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Arubas shake it up for the summer

Posted by: Kirsten Pisto, Communications

It’s summer time! The season for lounging in the sand, soaking up the sun and shaking your rattler! Our beautiful female Aruba rattlesnake, Crotalus durissus unicolor, is doing just that at the Day Exhibit.

An Aruba's sunset-colored coil. Photo by Kirsten Pisto/WPZ.

These peach and rose colored rattlesnakes don’t just shake it for anybody though; this rare rattler is only found on one small Caribbean island, Aruba.  Because the species has such a small range, it is nearly extinct in the wild.

The snakes are critically endangered primarily because of habitat loss as well as persecution, especially due to tourism and urban sprawl. These snakes live in vulnerable habitat in a tiny area. Fortunately, the government and people of Aruba understand the importance and value of their own special kind of rattlesnake, and have set aside a large portion of the interior of their island as protected habitat for this rattlesnake and other wildlife.

Our pretty snake warms herself by basking under a heat lamp. Photo by Kirsten Pisto/WPZ.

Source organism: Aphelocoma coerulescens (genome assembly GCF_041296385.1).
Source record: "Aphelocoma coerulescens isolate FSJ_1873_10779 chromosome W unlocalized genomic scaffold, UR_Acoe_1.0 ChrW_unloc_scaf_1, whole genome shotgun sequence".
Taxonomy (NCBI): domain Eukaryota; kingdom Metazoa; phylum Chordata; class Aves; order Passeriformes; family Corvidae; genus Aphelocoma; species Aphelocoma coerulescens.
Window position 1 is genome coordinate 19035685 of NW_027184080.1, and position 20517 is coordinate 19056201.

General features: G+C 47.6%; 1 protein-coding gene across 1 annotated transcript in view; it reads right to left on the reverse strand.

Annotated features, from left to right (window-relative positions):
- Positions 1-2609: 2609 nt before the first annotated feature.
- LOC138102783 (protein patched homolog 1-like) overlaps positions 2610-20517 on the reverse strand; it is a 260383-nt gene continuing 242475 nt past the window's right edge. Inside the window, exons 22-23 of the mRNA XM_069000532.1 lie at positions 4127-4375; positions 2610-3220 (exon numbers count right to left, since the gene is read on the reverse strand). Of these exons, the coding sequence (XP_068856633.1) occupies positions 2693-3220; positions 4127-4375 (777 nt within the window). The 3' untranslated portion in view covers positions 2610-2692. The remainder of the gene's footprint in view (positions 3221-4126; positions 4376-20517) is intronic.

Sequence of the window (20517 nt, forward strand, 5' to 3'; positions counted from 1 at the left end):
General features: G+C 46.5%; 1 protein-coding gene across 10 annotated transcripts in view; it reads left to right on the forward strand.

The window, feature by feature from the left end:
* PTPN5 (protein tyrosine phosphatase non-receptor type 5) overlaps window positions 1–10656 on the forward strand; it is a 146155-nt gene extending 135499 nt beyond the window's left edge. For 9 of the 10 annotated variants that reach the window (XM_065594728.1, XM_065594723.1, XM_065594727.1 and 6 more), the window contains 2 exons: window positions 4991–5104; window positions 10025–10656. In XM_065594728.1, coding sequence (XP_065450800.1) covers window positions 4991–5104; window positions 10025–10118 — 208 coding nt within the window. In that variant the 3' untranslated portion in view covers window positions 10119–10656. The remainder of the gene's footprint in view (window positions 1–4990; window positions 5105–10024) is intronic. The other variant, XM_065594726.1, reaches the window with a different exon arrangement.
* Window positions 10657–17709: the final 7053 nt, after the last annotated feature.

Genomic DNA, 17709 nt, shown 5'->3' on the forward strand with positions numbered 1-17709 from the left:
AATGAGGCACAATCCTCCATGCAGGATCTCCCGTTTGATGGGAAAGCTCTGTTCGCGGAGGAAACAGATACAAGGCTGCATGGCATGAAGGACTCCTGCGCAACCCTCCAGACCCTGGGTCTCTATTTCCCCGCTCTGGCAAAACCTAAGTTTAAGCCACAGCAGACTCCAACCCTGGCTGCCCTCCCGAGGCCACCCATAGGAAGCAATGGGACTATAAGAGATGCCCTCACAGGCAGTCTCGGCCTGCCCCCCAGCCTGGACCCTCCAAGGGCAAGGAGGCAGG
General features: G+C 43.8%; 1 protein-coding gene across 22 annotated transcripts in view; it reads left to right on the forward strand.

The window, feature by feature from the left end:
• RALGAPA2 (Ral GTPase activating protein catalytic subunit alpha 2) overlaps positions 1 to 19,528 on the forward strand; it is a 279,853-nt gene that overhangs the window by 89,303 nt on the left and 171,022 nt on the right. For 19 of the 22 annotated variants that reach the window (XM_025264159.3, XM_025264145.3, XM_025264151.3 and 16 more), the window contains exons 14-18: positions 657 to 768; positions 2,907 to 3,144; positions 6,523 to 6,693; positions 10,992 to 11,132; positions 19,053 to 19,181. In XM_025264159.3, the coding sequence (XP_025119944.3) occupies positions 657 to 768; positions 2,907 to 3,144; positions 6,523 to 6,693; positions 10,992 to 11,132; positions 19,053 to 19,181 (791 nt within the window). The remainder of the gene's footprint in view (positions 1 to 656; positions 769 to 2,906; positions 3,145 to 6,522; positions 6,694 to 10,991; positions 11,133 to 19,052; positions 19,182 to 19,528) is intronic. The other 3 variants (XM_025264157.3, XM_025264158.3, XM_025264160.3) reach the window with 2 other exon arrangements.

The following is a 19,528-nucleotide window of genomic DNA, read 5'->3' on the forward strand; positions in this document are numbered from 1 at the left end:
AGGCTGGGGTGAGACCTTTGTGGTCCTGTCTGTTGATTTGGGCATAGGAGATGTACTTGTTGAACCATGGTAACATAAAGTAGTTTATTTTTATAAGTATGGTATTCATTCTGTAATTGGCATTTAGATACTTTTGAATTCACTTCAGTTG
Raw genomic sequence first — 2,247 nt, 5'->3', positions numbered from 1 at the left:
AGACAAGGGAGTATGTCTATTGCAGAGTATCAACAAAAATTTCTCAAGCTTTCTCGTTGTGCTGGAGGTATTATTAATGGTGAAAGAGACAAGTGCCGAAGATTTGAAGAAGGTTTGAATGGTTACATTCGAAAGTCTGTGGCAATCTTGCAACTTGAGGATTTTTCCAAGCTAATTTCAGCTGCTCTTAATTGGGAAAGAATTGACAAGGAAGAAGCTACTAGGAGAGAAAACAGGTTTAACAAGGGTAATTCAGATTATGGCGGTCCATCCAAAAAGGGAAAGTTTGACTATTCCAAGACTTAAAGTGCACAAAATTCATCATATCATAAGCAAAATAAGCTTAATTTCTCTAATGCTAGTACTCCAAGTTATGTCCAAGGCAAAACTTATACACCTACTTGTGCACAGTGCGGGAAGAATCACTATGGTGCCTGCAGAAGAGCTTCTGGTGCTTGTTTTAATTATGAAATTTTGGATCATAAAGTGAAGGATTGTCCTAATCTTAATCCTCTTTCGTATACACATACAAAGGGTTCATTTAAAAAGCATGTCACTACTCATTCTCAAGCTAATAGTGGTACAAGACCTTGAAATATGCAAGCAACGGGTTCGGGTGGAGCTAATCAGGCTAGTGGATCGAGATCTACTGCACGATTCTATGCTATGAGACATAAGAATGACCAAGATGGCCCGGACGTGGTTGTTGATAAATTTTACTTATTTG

The snake on exhibit here is a 20-year old female. Previously, we housed two females who gave birth to 40 babies, as part of the Species Survival Plan's goal of maintaining a self-sustaining zoo population. Two dozen zoos are involved in the cooperative Species Survival Program, which has successfully increased the zoo population of this species.

In the wild, you’ll find this snake in the thorn scrub, a dry, subtropical desert landscape on the southeast part of Aruba. The Aruba rattlesnake doesn’t normally hang out on the beach itself, but it will stretch out on the warm desert sand. Arubas can be as long as 37 inches and as large as 3 pounds, although the females tend to be a bit smaller.

The scales of an Aruba match its desert habitat. Photo by Kirsten Pisto/WPZ. 

Aruba rattlesnakes eats rodents, birds and lizards in the wild, but here at Woodland Park Zoo our Aruba dines on mice.

You can help protect rattlesnakes from Aruba to Washington state by giving them your respect. While these venomous snakes can be dangerous, they rarely strike without being provoked. If you hear a rattle or spot a snake sunning itself the best thing to do is slowly turn around and walk away.

If you are heading into the Day Exhibit, stop by and check out this beautiful viper. She is most active in the morning, but she is just as pretty when she is sleeping!

Did you know that the genus for rattlesnake, the Greek word Crotalus, refers to a castanet? A castanet is a small percussion instrument made of a pair of concave shells which are snapped together in one hand, in other words, a rattle! Photo by Kirsten Pisto/WPZ.